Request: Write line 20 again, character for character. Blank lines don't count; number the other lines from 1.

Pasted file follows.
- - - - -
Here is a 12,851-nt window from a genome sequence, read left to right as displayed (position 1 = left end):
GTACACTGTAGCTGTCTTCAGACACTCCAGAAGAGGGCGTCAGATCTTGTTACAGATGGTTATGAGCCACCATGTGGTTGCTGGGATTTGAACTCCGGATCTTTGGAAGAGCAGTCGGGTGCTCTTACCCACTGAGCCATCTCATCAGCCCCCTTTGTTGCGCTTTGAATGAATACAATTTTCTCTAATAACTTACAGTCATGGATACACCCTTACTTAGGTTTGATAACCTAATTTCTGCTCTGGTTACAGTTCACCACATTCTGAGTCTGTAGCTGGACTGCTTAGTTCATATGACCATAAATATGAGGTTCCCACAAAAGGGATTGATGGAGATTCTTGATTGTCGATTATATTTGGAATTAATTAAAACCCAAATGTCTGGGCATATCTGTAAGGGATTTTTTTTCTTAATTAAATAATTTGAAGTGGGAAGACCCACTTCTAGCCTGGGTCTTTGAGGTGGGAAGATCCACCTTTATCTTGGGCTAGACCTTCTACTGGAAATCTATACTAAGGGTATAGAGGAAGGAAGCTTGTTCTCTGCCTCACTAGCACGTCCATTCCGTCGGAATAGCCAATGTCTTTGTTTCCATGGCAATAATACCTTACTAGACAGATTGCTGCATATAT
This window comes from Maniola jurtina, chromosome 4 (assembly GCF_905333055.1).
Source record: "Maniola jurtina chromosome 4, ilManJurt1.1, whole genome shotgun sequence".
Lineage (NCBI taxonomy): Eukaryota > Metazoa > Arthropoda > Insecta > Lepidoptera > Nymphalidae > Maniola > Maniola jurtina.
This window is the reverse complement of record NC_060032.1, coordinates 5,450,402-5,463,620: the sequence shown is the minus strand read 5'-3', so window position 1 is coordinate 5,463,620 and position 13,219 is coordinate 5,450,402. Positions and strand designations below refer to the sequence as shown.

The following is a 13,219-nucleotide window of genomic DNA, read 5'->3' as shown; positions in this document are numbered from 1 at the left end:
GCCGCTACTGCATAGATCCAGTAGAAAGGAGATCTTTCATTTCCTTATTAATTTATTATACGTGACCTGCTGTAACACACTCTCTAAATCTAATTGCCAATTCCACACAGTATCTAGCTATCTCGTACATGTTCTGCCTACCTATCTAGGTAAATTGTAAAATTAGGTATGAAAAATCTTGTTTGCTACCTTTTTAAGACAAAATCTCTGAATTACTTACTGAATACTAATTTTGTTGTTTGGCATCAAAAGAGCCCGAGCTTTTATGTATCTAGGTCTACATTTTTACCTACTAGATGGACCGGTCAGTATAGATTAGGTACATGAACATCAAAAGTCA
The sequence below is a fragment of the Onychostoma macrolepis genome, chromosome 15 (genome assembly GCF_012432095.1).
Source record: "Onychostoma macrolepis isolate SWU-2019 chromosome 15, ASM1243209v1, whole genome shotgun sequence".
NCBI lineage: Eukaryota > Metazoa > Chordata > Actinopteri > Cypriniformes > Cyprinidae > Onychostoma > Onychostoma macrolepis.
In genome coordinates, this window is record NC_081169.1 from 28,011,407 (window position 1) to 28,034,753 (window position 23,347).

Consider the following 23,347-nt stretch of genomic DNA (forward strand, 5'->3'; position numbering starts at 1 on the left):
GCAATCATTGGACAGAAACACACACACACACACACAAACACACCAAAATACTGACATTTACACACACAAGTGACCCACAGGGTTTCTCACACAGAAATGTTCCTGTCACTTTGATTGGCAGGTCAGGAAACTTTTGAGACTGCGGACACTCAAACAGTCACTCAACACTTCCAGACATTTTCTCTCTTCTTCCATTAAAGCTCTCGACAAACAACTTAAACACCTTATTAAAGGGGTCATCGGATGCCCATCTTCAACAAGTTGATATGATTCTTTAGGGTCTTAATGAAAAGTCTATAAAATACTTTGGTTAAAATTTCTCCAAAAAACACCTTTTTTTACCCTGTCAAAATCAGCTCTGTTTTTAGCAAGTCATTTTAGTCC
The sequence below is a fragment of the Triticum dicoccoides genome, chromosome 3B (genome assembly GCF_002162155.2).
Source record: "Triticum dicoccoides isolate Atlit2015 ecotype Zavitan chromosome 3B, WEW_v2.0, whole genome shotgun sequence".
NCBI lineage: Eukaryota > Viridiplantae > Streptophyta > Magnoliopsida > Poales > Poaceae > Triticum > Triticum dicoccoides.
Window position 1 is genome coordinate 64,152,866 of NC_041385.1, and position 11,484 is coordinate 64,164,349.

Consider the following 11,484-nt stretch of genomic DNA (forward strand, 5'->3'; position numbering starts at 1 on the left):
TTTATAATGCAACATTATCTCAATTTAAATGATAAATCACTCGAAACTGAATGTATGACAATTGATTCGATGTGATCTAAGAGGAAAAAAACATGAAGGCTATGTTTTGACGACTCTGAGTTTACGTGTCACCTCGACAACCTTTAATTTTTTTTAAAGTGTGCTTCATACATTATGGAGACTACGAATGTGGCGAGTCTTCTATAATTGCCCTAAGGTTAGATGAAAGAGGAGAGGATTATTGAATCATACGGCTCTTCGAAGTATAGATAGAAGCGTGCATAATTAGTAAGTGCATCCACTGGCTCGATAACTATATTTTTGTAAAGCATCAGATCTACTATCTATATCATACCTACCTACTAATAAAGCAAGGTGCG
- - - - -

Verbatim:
TTTATAATGCAACATTATCTCAATTTAAATGATAAATCACTCGAAACTGAATGTATGACAATTGATTCGATGTGATCTAAGAGGAAAAAAACATGAAGGCTATGTTTTGACGACTCTGAGTTTACGTGTCACCTCGACAACCTTTAATTTTTTTTAAAGTGTGCTTCATACATTATGGAGACTACGAATGTGGCGAGTCTTCTATAATTGCCCTAAGGTTAGATGAAAGAGGAGAGGATTATTGAATCATACGGCTCTTCGAAGTATAGATAGAAGCGTGCATAATTAGTAAGTGCATCCACTGGCTCGATAACTATATTTTTGTAAAGCATCAGATCTACTATCTATATCATACCTACCTACTAATAAAGCAAGGTGCG